Today's Reminder

July 05, 2022 | Dhuʻl-Hijjah 5, 1443

Living The Quran

Surah Al-Taubah (The Repentance) Chapter 9: Verse 112 (partial)

"Those who observe the limits set by God."

Civility is preserving the limit between exaggeration and coolness, while being aware of the damage that may result from aggression.

It consists of three levels:

The first level is preventing fear from extending to despair, keeping expectation from turning into security and containing pleasure so that it does not equal boldness.

The second level is forsaking fear in order to enter the field of constriction, rising from expectation to the field of expansion and progressing from happiness to the field of contemplation.

The third level is being aware of civility, then dispensing with civility by experiencing the civility of the True One, then escaping from witnessing the burdens of civility.

Compiled From:
"Stations of the Wayfarers" - Abdullah Al-Ansari, pp. 128-130

From Issue: 731 [Read original issue]

Understanding The Prophet's Life

Purity of Intention and Motivation

Islam stresses the value of purity of intention and motivation and the need to cultivate this virtue in one's everyday life, and the sunnah gives us a practical policy of precaution to regulate our life and worship in order to preserve the purity and clarity of intent. This is obvious from the following ahadith:

Abu Hurairah relates that the Prophet, peace be upon him, said, "Don't fast the last day or two preceding Ramadan, but if someone is used to fasting then he might fast." [Tirmidhi]

This prohibition of fasting immediately before the month of Ramadan is by way of a precaution, lest a man be uncertain whether he is fasting in Shaban or Ramadan. The hesitant attitude that results from this uncertainty is a sign of weakness.

Allah, the exalted, and the Prophet taught us we should satisfy our needs before we proceed to offer our prayers. This is so for it frees from distractions a Muslim's mind when engaged in worship, and thus promotes the purification of motives and intentions, which is a primary objective of both the Quran and the Sunnah.

Ibn Umar narrated that the Prophet said, "If you are busy eating, don't hurry but eat until you have had enough, even if the congregational prayer starts." [Bukhari]

In a hadith from Abu Darda, Bukhari says, "It is a sign of a man's understanding and insight (in deen) that he should satisfy his needs first so that he may concentrate on his prayers thereafter."

These ahadith are only a few examples that illustrate an essential and consistent teaching of Islam that one should confront and completely reject any weakness of will and confusion of motives. All such measures are meant to secure one's will against all kinds of weakness and impurities so that one would have only one end in view, namely, "Allah's pleasure and subservience to His command."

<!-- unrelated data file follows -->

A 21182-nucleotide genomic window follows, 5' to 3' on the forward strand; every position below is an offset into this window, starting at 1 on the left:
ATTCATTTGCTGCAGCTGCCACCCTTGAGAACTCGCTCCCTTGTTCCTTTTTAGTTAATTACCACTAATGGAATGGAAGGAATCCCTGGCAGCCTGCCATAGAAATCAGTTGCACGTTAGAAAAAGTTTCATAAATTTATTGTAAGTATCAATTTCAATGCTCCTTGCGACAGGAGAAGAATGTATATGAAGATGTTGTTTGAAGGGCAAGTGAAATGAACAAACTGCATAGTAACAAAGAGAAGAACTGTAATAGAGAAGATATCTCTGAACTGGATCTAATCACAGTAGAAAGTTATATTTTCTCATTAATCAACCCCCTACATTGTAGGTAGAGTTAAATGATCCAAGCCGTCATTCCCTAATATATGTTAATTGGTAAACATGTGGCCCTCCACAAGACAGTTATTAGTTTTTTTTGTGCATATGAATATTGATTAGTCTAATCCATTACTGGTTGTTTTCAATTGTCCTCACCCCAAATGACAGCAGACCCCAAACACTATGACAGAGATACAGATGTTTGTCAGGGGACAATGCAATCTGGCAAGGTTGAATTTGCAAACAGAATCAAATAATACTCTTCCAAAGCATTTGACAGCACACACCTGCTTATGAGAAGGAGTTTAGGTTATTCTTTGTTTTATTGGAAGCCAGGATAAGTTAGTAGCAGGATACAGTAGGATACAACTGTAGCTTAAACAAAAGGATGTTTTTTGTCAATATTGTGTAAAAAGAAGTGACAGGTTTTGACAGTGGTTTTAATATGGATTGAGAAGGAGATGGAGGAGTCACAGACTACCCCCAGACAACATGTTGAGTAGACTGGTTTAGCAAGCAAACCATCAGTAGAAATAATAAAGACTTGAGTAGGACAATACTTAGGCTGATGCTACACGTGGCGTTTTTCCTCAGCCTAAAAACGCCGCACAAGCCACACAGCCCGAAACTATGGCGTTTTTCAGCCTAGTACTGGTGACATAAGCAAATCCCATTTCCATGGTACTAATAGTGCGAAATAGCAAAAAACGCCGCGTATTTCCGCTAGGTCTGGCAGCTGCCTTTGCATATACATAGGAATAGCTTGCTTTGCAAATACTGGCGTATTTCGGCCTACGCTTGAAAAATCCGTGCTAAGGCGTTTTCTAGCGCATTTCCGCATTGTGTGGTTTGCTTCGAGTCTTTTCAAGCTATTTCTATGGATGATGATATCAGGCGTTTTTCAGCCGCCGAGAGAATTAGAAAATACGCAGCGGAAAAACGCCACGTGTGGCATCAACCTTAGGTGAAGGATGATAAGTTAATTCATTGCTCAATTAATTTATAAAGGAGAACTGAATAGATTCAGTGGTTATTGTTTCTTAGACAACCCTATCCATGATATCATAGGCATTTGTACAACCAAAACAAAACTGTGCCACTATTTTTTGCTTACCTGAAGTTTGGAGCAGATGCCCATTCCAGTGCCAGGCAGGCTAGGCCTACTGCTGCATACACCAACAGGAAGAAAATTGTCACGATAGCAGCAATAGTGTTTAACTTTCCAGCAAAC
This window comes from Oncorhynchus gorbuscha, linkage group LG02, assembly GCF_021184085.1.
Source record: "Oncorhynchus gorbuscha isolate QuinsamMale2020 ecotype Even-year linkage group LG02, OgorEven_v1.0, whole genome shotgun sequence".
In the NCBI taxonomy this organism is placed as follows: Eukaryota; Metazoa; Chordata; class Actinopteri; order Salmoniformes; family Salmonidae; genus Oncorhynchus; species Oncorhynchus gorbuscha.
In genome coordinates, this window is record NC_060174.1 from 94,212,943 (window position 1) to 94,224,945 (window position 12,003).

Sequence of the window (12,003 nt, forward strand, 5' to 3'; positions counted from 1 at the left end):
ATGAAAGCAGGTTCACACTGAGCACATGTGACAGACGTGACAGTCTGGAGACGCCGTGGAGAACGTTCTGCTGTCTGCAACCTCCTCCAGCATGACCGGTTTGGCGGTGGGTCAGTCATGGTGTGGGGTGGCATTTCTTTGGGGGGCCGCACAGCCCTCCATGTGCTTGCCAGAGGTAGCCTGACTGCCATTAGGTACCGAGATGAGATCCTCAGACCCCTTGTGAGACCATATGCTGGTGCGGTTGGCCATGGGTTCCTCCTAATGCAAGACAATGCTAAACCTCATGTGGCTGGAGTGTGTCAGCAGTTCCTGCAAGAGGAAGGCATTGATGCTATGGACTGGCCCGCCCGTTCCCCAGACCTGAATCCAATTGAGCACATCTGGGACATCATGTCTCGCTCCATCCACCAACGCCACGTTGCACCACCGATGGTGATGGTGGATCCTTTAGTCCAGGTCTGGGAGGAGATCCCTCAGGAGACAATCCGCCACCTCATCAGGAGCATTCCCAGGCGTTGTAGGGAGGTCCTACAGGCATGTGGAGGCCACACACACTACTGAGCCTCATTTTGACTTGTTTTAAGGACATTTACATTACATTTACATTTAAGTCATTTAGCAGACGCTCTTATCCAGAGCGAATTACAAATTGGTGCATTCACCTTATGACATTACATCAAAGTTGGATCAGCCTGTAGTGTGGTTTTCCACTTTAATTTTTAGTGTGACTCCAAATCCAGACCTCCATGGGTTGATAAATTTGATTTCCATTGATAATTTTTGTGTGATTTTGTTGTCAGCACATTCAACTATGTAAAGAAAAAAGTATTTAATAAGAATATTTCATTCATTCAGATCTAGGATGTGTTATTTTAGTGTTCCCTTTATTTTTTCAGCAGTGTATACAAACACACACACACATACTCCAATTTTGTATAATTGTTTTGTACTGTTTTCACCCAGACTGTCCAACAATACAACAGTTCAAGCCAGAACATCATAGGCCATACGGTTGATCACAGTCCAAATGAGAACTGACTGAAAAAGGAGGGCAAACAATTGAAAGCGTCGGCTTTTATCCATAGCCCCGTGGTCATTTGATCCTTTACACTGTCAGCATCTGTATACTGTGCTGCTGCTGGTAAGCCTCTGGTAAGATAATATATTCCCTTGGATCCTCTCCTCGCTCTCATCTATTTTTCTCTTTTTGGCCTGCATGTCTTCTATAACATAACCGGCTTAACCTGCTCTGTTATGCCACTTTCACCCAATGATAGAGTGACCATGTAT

Compiled From:
"Freedom and Responsibility in Quranic Perspective" - Hasan Al-Anani, pp, 177-180

From Issue: 563 [Read original issue]



Nurturing collective fears can directly affect the right of individuals, and equality of treatment. Centres of power (political, economic, military-industrial or media-based) sometimes decide to fuel, or even create, threats and dangers for national, international, economic and/or geostrategic reasons. The climate of fear and insecurity makes citizens accept measures that restrict the rights they have won, or even differential forms of treatment that are justified by the threat itself. There is nothing new about this strategy, but its strength is amplified by the power of modern means of communication. An enemy is created, his ability to do harm is demonized and the public is encouraged to draw the logical consequences from the situation: ‘You are afraid. We will guarantee your security, but in order to do that we must take exceptional measures keep you under surveillance, keep the enemy under surveillance and may sometimes have to encroach upon your rights, dignity or equality.’ The exceptional nature of the threat justifies the suspension of existing laws: fear is indeed the enemy of law. All dictators have, to varying degrees, used and use this method to justify their policies. What we are witnessing today with the ‘war on terrorism’ is of a similar nature and produces similar consequences: when fear rules and when security is under threat, rules no longer apply and rights can be reconsidered, personal integrity can be violated. Equality becomes a matter of wishful thinking, and the majority of the population, which is subjected to psychological and media brainwashing, gradually comes to accept the implications of the threat.

Compiled From:
"The Quest for Meaning" - Tariq Ramadan, pp. 78, 79

From Issue: 787 [Read original issue]